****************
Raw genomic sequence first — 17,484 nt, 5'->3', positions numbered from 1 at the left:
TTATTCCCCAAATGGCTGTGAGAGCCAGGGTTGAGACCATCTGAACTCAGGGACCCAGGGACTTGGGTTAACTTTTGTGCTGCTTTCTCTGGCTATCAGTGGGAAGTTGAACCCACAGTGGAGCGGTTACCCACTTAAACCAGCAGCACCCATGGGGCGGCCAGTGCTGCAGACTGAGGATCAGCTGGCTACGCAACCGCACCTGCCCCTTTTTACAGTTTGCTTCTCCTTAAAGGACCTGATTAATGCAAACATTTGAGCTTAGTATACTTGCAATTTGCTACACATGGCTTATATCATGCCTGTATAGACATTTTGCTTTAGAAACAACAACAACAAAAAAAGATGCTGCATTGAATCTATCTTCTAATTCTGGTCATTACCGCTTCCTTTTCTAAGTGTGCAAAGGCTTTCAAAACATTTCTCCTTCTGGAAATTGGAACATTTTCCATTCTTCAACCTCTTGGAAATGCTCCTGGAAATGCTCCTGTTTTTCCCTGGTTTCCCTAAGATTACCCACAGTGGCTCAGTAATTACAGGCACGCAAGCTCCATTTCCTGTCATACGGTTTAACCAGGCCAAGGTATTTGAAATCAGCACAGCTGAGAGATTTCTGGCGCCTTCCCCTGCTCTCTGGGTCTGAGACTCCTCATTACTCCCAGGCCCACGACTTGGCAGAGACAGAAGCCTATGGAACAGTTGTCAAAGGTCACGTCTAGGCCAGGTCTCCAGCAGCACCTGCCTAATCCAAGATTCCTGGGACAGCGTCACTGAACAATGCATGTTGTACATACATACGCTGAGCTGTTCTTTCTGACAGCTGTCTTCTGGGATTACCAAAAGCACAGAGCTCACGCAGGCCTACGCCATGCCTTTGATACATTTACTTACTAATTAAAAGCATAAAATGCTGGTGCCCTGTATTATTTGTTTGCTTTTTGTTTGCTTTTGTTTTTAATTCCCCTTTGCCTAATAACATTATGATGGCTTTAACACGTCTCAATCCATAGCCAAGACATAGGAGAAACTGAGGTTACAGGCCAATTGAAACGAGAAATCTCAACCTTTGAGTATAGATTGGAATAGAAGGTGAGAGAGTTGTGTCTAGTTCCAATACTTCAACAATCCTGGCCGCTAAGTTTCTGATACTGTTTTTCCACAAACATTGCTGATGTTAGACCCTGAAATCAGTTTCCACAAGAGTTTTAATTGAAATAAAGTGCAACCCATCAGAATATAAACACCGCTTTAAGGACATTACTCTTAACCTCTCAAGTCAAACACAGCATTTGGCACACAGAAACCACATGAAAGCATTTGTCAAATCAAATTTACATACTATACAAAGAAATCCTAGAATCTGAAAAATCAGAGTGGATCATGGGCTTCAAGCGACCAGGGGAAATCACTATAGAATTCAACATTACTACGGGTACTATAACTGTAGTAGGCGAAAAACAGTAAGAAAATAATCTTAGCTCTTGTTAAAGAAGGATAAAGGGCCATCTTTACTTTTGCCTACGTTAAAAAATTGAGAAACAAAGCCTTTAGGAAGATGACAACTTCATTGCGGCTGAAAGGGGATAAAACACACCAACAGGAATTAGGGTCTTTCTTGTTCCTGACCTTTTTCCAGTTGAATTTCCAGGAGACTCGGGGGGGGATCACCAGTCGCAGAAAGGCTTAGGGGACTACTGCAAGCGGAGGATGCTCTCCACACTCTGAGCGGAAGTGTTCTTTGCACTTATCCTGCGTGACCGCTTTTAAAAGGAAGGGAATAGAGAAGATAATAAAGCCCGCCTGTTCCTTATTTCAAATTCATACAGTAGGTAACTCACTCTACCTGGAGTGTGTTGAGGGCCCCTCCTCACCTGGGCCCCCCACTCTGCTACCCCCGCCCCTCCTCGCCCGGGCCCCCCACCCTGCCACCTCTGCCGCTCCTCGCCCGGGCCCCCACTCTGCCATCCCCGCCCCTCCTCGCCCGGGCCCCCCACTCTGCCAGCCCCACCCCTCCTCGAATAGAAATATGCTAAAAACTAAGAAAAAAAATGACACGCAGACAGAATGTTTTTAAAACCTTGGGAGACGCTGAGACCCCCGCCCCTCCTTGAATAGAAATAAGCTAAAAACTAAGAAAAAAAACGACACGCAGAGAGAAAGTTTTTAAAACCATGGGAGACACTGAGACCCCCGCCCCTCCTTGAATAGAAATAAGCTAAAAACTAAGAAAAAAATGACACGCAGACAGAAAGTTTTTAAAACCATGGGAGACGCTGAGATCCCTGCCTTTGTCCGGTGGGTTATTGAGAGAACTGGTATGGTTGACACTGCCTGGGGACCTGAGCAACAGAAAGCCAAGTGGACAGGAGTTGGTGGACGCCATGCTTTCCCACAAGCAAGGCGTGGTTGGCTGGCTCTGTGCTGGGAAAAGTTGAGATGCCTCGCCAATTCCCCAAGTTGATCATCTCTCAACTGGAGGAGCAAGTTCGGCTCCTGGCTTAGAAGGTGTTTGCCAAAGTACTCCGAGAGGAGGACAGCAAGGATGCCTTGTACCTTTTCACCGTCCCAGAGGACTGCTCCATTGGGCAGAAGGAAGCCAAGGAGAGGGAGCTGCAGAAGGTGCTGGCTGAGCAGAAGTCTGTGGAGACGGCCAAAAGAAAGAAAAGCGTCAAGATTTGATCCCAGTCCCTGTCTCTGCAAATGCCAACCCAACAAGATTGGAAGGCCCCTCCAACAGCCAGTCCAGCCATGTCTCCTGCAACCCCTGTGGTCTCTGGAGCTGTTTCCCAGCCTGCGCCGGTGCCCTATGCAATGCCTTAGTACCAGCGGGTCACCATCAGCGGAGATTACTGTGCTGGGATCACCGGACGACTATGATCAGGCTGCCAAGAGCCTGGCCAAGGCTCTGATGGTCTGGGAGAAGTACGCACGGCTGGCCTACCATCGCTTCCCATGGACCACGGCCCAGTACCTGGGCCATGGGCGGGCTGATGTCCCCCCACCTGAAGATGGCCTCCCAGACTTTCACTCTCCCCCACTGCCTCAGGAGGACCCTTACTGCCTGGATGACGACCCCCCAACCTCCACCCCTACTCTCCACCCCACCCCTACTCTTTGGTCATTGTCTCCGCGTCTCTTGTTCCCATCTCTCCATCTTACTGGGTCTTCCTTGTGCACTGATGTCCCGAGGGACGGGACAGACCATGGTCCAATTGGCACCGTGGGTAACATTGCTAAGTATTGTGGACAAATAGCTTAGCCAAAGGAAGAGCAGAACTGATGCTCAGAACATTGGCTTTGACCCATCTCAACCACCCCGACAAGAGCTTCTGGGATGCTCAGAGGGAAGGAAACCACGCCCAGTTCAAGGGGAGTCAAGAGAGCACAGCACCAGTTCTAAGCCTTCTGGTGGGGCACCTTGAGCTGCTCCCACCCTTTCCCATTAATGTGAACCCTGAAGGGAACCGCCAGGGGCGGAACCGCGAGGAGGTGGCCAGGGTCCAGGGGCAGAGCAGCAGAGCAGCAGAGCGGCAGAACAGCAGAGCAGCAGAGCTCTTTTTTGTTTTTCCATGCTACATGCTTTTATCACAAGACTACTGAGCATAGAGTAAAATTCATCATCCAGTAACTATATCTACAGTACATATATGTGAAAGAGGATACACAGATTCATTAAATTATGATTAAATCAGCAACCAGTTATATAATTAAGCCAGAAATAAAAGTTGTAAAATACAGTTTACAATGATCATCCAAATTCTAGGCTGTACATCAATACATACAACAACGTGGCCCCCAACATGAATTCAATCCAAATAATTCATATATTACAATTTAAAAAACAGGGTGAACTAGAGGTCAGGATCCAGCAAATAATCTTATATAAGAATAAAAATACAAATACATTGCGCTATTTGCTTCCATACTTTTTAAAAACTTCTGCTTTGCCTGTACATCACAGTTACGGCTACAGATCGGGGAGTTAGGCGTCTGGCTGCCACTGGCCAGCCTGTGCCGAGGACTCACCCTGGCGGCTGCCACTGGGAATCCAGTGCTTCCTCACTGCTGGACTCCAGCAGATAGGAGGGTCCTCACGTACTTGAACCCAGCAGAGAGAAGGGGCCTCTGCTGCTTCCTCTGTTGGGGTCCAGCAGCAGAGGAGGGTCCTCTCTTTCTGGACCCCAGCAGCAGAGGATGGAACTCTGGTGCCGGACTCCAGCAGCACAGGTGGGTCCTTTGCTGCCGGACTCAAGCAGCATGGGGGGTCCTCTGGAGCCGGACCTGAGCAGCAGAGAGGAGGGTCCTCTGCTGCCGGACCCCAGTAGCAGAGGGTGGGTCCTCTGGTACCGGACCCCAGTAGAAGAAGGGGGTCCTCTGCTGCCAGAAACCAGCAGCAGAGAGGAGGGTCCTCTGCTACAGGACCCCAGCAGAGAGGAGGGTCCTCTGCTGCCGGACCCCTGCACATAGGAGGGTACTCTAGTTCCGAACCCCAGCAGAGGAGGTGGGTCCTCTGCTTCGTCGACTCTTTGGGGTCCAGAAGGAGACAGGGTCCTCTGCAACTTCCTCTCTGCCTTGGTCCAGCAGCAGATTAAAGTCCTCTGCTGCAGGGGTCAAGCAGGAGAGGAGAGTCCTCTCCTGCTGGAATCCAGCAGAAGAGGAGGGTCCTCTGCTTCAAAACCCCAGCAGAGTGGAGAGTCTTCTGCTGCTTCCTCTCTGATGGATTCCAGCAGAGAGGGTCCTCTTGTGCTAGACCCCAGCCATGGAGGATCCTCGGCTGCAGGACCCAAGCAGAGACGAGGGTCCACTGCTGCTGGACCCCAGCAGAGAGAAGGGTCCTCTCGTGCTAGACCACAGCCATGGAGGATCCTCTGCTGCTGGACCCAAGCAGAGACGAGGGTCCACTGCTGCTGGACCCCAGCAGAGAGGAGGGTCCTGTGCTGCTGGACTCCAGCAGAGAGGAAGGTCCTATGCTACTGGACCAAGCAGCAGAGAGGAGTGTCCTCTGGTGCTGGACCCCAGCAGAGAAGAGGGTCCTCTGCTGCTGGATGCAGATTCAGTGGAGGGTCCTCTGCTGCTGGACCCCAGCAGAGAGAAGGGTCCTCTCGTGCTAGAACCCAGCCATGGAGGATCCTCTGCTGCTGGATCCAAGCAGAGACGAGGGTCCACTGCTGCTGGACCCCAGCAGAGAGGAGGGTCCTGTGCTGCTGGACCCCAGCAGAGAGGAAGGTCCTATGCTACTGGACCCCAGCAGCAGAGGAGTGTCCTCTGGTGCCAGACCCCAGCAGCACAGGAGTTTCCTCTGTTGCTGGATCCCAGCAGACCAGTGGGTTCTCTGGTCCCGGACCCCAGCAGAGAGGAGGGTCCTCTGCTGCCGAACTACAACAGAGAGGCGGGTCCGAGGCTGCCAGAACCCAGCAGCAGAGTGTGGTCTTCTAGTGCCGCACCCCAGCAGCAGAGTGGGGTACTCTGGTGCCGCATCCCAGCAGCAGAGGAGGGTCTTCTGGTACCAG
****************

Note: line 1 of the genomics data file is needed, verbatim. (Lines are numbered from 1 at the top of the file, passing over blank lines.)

Raw genomic sequence first — 17,484 nt, 5'->3', positions numbered from 1 at the left: